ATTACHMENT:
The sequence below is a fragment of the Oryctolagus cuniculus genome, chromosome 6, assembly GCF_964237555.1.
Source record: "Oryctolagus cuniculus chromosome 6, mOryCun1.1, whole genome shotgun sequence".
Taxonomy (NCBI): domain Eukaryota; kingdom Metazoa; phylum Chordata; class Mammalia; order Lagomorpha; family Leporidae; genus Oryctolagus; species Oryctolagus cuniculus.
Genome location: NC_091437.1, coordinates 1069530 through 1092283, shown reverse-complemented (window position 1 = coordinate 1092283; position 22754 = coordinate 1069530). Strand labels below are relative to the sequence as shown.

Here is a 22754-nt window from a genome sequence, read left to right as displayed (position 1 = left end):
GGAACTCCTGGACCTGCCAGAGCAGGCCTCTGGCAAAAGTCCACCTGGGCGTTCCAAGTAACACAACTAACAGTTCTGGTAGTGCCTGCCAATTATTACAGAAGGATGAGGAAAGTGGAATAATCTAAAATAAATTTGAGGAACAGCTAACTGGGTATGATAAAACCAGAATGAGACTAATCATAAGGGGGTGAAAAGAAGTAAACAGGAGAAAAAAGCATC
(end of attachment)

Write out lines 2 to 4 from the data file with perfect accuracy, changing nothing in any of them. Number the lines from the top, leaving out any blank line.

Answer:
Source record: "Oryctolagus cuniculus chromosome 6, mOryCun1.1, whole genome shotgun sequence".
Taxonomy (NCBI): domain Eukaryota; kingdom Metazoa; phylum Chordata; class Mammalia; order Lagomorpha; family Leporidae; genus Oryctolagus; species Oryctolagus cuniculus.
Genome location: NC_091437.1, coordinates 1069530 through 1092283, shown reverse-complemented (window position 1 = coordinate 1092283; position 22754 = coordinate 1069530). Strand labels below are relative to the sequence as shown.